Westhampton Beach’s $11 million Main Street improvement project kicked off Wednesday as village, town and state legislators celebrated its groundbreaking.
The project, which officials began looking into three years ago, is expected to add new lighting and sidewalks, which are expected to bolster the appearance of the street and prevent any future issues with water drainage, as well as other features.
Road-related construction for the project is expected to be finished by December, with the entire project scheduled to be completed by Memorial Day, Westhampton Beach Mayor Maria Moore said Wednesday.
Southampton Supervisor Jay Schneiderman, Suffolk County Legis. Bridget Fleming (D-Noyack) and other elected officials were on hand to celebrate the groundbreaking.
Moore said the project was a “massive undertaking,” with the village replacing all the storm drainage on Main Street, placing overhead utility lines underground and installing new curbs, sidewalks, permeable pavers and LED streetlights.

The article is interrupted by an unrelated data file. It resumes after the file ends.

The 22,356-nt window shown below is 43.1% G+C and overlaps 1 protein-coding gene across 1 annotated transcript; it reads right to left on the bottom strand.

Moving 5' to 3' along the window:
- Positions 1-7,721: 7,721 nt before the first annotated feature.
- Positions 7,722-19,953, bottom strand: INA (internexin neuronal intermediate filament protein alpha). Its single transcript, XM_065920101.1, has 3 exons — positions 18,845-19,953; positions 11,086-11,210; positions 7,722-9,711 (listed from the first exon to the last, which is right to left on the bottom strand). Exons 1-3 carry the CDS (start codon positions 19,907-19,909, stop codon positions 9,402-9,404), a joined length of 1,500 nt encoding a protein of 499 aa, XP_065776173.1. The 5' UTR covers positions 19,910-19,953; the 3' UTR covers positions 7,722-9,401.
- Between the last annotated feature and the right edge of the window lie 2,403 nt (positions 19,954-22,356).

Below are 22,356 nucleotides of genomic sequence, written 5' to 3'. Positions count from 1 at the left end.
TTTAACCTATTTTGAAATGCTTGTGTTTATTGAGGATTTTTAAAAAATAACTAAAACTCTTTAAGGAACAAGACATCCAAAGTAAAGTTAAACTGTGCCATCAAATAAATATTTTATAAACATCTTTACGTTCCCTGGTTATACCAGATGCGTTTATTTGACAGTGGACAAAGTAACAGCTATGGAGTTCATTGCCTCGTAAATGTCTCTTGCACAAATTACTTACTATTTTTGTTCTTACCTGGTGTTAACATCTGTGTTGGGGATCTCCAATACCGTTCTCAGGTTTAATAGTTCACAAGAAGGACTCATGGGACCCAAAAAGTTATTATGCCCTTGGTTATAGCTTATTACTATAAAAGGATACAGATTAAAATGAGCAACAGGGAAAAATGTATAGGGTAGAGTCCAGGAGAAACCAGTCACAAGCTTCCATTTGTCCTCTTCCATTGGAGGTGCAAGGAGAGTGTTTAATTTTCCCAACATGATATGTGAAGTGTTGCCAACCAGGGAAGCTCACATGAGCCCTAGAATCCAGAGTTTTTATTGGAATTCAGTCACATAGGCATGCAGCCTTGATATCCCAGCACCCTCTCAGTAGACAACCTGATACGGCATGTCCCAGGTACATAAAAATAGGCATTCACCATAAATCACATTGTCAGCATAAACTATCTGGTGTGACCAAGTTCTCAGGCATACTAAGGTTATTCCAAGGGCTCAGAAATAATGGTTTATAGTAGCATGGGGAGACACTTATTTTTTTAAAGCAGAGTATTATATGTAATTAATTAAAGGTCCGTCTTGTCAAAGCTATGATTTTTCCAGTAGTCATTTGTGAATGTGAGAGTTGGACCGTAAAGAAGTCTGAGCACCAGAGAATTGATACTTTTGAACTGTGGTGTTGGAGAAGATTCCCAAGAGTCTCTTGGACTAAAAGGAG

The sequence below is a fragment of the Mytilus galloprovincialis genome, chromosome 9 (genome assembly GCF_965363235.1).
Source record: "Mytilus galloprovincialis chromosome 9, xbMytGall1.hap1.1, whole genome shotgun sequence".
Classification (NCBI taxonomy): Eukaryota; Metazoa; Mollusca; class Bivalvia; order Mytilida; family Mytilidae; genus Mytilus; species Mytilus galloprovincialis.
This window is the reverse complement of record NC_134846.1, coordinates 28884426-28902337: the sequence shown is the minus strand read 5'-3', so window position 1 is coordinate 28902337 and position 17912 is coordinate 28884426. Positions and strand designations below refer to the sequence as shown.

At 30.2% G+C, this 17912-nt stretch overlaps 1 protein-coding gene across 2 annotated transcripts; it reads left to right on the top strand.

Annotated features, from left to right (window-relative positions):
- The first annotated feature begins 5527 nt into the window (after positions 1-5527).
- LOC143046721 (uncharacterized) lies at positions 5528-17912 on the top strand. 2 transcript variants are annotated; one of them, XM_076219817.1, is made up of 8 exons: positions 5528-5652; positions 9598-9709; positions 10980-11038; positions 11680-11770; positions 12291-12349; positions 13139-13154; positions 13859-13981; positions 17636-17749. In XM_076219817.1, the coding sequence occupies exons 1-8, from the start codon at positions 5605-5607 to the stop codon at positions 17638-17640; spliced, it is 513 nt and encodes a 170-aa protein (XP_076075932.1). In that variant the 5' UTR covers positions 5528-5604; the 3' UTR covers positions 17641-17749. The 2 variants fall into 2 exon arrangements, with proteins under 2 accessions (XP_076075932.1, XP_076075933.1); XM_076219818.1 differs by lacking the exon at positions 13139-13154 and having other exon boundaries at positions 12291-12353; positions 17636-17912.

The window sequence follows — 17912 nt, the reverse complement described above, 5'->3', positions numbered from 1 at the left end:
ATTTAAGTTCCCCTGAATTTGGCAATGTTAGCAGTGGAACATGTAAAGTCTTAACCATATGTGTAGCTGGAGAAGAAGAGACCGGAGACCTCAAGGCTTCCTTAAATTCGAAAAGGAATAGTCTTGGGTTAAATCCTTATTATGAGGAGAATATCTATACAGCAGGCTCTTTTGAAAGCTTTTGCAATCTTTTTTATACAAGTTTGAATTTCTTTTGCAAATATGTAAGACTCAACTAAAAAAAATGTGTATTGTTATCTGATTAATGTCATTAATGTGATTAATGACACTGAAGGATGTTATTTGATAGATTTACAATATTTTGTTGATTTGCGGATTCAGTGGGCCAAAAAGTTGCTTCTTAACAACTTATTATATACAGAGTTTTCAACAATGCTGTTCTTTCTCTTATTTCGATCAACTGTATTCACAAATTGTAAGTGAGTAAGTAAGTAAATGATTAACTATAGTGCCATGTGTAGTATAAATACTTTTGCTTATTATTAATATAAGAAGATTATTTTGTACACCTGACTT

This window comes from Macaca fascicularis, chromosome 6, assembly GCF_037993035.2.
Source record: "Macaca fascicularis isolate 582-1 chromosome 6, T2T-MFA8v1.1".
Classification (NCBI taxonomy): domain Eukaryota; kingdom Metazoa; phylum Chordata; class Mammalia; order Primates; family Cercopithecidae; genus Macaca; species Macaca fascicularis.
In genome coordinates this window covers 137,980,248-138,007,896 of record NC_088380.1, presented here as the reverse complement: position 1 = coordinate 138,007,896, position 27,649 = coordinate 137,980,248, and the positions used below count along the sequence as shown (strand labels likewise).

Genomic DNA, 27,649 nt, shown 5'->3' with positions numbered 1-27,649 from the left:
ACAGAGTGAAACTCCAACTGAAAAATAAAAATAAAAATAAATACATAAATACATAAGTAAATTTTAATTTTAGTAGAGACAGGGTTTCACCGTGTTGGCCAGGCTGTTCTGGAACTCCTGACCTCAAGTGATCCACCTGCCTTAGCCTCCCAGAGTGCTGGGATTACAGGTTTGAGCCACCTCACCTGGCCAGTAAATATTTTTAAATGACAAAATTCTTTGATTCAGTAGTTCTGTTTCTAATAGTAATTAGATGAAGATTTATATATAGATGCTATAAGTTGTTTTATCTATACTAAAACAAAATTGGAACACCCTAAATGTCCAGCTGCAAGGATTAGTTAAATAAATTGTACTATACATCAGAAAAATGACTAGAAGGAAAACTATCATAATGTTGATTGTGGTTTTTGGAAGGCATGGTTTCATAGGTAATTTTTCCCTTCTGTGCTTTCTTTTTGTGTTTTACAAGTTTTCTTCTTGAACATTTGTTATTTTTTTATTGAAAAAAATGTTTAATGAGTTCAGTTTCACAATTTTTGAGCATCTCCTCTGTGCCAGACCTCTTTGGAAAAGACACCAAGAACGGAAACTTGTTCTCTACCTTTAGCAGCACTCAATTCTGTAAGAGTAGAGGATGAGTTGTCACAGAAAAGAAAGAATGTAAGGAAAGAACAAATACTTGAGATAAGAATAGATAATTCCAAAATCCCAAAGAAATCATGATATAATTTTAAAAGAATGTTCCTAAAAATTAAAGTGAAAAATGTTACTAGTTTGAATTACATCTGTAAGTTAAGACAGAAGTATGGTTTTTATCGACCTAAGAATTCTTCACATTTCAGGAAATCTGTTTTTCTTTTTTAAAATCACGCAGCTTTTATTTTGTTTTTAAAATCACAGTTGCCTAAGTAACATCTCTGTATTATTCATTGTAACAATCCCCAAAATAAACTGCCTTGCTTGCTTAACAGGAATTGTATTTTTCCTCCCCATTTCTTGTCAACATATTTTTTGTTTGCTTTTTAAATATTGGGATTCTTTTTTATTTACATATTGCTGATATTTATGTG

“All the features are just leading to a more beautiful Main Street,” Moore said. “It’s going to be beautifully landscaped, functional and environmentally conscious.”
The village secured about $3.5 million in funding from a combination of several sources, including downtown revitalization funding from Suffolk County, grant funding that the Southampton Town Board awarded the village in 2018 and state grant funding secured through State Sen. Ken LaValle (R-Port Jefferson) and State Assemb.Fred Thiele (I-Sag Harbor).
The village provided $2.5 million through its own budget for the project, with the remaining $5 million to be funded via a bond, Moore said.
Melville-based architectural firm H2M architects + engineers designed the Main Street improvements. In August, the village board awarded the construction bid to Setauket-based civil contracting firm Bove Industries.
Despite the ongoing construction, Moore said sidewalks and parking for Main Street would remain open, and business for local stores was expected to run smoothly during that time.
“The shops, the restaurants, the performing arts center will all be open, and we hope that everyone will continue to come and support the village,” Moore said.